Bessel van der Kolk asserts that it is imperative that the traumatized individual escapes such a cycle by being helped to live more fully in the present and in the ‘here and now’ and to understand, on a deep level, that the danger which traumatized him/her is now over and that s/he is now safe.
Unfortunately, whilst the body fails to release its trapped energy, keeping the person highly susceptible to his/her far too easily triggered, fight/flight, trauma-related responses (i.e. hypervigilance and dissociation), this is not possible, Bessel van der Kolk contends.
In connection with his theories, Bessel van der Kolk emphasizes the importance of treating the effects of trauma holistically (i.e. treating the mind, brain and body – see above). Therapies he recommends include :
- breathing exercises
- eye movement desensitisation and reprocessing (EMDR)
EXCESSIVE AND CHRONIC TENSION IN THE PSOAS (‘Fight or Flight’) MUSCLE :
The main location in the body where muscular tension accumulates is called the PSOAS muscle (sometimes also referred to as the ‘fight or flight‘ muscle; it connects the lumbar spine to the legs).
It is sometimes called the fight/flight muscle because when we feel threatened, anxious or fearful, or in response to a significant loss, it becomes energized in preparation to assist us with the actions of running away or fighting.
And, if, during childhood, we have frequently been in the fight/flight state this muscle may have become perpetually tensed up to the extent we have habituated to this feeling of tension to such a degree that we no longer register it as abnormal; notwithstanding this, it is an indication that we are still being adversely affected by painful emotions linked to our traumatic childhood (if only on an unconscious level).
TRAUMA RELEASE EXERCISES (TRE) :
Neurogenic Tremors: Why Shaking With Fear Is Good For Us
One very important finding in relation to this is that traumatic experiences can lead to chronic excess tension in the skeletal muscles. And, because the body and the mind are so intimately connected, this, in turn, can make us hypersensitive to stress to such a degree that we may find even very minor stressors create in us feelings of overwhelming anxiety.
Indeed, as the role of the body in how traumatic experiences affect us (especially if we are suffering from PTSD) becomes better understood there is a concomitant increase in interest in supplementing psychological therapies to treat responses to trauma with somatic (physical) therapies.
Tremors are a natural, automatic/instinctual response to anxiety, fear, panic attacks, posttraumatic stress disorder (PTSD) or any shock to the nervous system. This response has evolved because, when the nervous system becomes out of balance, it helps to return the body and emotions back into a state of equilibrium; it achieves this by reducing our level of arousal and shutting down the ‘fight or flight ‘response.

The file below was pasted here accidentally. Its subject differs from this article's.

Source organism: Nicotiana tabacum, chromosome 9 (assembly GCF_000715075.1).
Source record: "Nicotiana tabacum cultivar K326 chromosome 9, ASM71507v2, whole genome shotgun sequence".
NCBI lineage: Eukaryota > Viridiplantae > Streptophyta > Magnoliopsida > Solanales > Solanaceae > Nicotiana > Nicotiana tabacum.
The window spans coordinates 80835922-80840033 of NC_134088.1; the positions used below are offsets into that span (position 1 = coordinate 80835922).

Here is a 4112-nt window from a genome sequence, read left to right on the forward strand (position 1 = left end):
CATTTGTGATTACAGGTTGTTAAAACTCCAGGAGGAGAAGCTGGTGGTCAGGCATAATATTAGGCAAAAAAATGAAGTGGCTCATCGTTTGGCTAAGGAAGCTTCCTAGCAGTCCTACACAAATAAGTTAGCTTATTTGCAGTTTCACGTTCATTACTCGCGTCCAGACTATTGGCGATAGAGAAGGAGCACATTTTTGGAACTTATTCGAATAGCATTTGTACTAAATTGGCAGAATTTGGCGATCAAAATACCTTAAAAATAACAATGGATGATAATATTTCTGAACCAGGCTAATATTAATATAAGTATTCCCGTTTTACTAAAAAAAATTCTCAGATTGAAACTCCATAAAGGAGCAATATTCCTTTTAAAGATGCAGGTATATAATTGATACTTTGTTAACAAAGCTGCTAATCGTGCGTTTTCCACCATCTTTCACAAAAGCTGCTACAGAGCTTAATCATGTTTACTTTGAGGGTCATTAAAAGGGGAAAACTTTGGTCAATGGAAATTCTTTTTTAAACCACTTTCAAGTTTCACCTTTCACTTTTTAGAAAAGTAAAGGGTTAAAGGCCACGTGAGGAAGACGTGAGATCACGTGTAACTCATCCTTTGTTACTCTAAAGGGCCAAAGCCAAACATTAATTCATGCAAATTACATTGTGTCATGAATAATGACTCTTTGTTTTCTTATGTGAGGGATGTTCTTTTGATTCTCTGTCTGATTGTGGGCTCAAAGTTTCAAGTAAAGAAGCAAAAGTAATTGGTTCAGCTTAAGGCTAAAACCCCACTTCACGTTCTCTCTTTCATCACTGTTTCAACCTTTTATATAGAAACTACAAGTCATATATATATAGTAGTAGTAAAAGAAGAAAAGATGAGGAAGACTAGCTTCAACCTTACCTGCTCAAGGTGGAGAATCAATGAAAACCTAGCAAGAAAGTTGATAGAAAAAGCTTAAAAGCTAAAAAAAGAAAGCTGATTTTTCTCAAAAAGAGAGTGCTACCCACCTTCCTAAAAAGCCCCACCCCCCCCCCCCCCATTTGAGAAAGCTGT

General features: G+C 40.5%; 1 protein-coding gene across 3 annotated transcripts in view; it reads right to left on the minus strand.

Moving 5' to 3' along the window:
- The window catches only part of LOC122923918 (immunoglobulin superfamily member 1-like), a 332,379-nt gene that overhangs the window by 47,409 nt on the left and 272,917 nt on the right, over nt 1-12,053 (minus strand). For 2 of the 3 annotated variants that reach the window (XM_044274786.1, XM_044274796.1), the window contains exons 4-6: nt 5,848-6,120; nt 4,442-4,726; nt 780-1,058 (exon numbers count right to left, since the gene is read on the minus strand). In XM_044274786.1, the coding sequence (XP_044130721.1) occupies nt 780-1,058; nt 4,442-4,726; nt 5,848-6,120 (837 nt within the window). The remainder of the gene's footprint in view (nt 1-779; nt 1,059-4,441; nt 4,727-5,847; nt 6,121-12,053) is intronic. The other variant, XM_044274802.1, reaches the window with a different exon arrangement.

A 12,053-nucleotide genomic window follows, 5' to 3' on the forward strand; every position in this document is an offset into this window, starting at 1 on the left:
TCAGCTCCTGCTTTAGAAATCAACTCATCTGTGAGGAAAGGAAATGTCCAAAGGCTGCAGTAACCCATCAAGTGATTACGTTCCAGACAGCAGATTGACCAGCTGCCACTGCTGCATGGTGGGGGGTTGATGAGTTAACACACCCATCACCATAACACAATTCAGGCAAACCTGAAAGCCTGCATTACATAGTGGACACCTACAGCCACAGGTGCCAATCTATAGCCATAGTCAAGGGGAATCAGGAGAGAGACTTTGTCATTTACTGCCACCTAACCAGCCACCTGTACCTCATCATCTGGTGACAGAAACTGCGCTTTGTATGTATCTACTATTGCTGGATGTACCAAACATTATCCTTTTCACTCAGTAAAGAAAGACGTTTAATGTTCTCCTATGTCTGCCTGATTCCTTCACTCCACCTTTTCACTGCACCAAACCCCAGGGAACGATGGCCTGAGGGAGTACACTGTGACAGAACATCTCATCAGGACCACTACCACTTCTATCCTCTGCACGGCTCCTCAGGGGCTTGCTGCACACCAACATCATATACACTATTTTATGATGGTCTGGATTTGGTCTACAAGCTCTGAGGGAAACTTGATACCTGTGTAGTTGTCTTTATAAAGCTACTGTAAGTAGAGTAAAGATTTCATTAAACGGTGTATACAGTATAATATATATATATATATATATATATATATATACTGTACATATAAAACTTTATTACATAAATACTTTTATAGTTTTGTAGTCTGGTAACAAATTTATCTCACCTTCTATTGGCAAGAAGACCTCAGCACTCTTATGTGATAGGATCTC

Furthermore, tremors are a way of dissipating the excess energy residing in the body that accumulated during the state of high arousal. In this way, tremors can help us escape from the unpleasant symptoms (both physical and mental) that may have arisen due to trauma.
In technical terms, tremors help to reduce over-activity in the hypothalamus-pituitary-adrenal axis ( a complex neuroendocrine system whose functions include regulating our response to stress, our emotions and bodily, energy storage and release) and are called neurogenic tremors.
Applications To Therapy :
Tremors (or shaking or trembling) help to deactivate and calm the nervous system. Such deactivation signals to the brain that danger and threat have passed; this, in turn, allows us to relax again: our muscles are able to release the excess of energy they have stored up whilst in fight/flight mode which, in turn, permits chronic tension patterns that have developed in the body to be eradicated.
People who have suffered trauma and have developed PTSD have often been ‘locked into’ the fight/flight response for a protracted period of time and have suppressed their feelings of anxiety (often with the ‘help’ of alcohol or drugs) because they believe, on a conscious or unconscious level, that showing and expressing one’s feelings ‘a sign of weakness.’
And, because of this erroneous belief, such individuals tend to be averse to physical displays of distress (such as trembling and crying). The price to be paid for such suppression is that the excess energy stored in the body becomes trapped, ensuring that the person habitually remains in an uncomfortable state of bodily tension and associated mental distress.
Based on the ideas presented above, Dr Peter Levine, a leading expert on the effects of trauma, has developed a therapy that he has called ‘somatic experiencing‘ which helps the client to release the pernicious, pent-up energy that was generated by their traumatic experience and, thus, alleviate their physical and mental suffering incurred.
Bercelli, PhD, devised six trauma release exercises designed to alleviate stored muscular tension. The idea is that the tension is released by a ‘muscular shaking process’ known as ‘neurogenic tremors’ and its purpose is to rid us of our deep-seated, chronic, early life trauma-related bodily tension.
The Revolutionary Trauma Release Process: Transcend Your Toughest Times. Namaste Publishing Inc. (2008) ISBN 1897238401
Levine, P.A. Healing Trauma: A Pioneering Program for Restoring the Wisdom of Your Body. Sounds True (2005) ISBN 1591792479, 9781591792475
van der Kolk, Bessel (2014). The Body Keeps the Score: Brain, Mind, and Body in the Healing of Trauma. Penguin. p. 217. ISBN 9781101608302